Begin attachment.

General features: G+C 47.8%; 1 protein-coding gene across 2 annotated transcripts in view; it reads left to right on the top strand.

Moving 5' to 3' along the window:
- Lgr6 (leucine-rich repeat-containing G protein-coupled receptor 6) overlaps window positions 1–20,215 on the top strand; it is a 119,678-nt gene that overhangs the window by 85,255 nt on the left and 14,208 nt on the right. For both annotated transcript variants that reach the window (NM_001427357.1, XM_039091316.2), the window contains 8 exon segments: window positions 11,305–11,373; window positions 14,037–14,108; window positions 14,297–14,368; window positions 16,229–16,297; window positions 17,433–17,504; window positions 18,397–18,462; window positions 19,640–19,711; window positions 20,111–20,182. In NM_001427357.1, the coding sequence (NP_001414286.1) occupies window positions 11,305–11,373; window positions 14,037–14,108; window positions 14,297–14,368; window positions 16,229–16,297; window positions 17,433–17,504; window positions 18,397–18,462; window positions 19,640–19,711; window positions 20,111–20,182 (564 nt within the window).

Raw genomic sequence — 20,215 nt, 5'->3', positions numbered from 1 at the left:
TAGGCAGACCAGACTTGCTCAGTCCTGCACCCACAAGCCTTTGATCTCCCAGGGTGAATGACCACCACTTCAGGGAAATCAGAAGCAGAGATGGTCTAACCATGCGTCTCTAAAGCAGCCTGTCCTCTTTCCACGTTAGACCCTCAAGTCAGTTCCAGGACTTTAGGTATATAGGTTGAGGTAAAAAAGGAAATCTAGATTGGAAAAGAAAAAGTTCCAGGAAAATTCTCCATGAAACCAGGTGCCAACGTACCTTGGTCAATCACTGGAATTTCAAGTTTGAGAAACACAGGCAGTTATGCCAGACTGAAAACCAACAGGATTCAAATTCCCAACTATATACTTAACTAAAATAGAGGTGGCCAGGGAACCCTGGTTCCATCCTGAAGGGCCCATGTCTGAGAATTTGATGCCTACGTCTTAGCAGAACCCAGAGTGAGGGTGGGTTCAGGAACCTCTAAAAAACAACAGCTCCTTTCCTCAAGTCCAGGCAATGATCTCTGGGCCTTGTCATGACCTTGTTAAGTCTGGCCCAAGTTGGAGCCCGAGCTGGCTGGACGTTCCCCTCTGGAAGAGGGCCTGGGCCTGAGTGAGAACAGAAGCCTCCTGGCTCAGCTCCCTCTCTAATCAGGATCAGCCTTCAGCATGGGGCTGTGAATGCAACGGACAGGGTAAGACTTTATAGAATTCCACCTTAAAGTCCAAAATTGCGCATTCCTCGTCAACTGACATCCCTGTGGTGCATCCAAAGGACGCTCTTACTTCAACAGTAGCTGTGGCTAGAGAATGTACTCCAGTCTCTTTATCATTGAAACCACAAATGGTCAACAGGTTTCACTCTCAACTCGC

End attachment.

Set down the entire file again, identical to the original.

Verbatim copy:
General features: G+C 47.8%; 1 protein-coding gene across 2 annotated transcripts in view; it reads left to right on the top strand.

Moving 5' to 3' along the window:
- Lgr6 (leucine-rich repeat-containing G protein-coupled receptor 6) overlaps window positions 1–20,215 on the top strand; it is a 119,678-nt gene that overhangs the window by 85,255 nt on the left and 14,208 nt on the right. For both annotated transcript variants that reach the window (NM_001427357.1, XM_039091316.2), the window contains 8 exon segments: window positions 11,305–11,373; window positions 14,037–14,108; window positions 14,297–14,368; window positions 16,229–16,297; window positions 17,433–17,504; window positions 18,397–18,462; window positions 19,640–19,711; window positions 20,111–20,182. In NM_001427357.1, the coding sequence (NP_001414286.1) occupies window positions 11,305–11,373; window positions 14,037–14,108; window positions 14,297–14,368; window positions 16,229–16,297; window positions 17,433–17,504; window positions 18,397–18,462; window positions 19,640–19,711; window positions 20,111–20,182 (564 nt within the window).

Raw genomic sequence — 20,215 nt, 5'->3', positions numbered from 1 at the left:
TAGGCAGACCAGACTTGCTCAGTCCTGCACCCACAAGCCTTTGATCTCCCAGGGTGAATGACCACCACTTCAGGGAAATCAGAAGCAGAGATGGTCTAACCATGCGTCTCTAAAGCAGCCTGTCCTCTTTCCACGTTAGACCCTCAAGTCAGTTCCAGGACTTTAGGTATATAGGTTGAGGTAAAAAAGGAAATCTAGATTGGAAAAGAAAAAGTTCCAGGAAAATTCTCCATGAAACCAGGTGCCAACGTACCTTGGTCAATCACTGGAATTTCAAGTTTGAGAAACACAGGCAGTTATGCCAGACTGAAAACCAACAGGATTCAAATTCCCAACTATATACTTAACTAAAATAGAGGTGGCCAGGGAACCCTGGTTCCATCCTGAAGGGCCCATGTCTGAGAATTTGATGCCTACGTCTTAGCAGAACCCAGAGTGAGGGTGGGTTCAGGAACCTCTAAAAAACAACAGCTCCTTTCCTCAAGTCCAGGCAATGATCTCTGGGCCTTGTCATGACCTTGTTAAGTCTGGCCCAAGTTGGAGCCCGAGCTGGCTGGACGTTCCCCTCTGGAAGAGGGCCTGGGCCTGAGTGAGAACAGAAGCCTCCTGGCTCAGCTCCCTCTCTAATCAGGATCAGCCTTCAGCATGGGGCTGTGAATGCAACGGACAGGGTAAGACTTTATAGAATTCCACCTTAAAGTCCAAAATTGCGCATTCCTCGTCAACTGACATCCCTGTGGTGCATCCAAAGGACGCTCTTACTTCAACAGTAGCTGTGGCTAGAGAATGTACTCCAGTCTCTTTATCATTGAAACCACAAATGGTCAACAGGTTTCACTCTCAACTCGC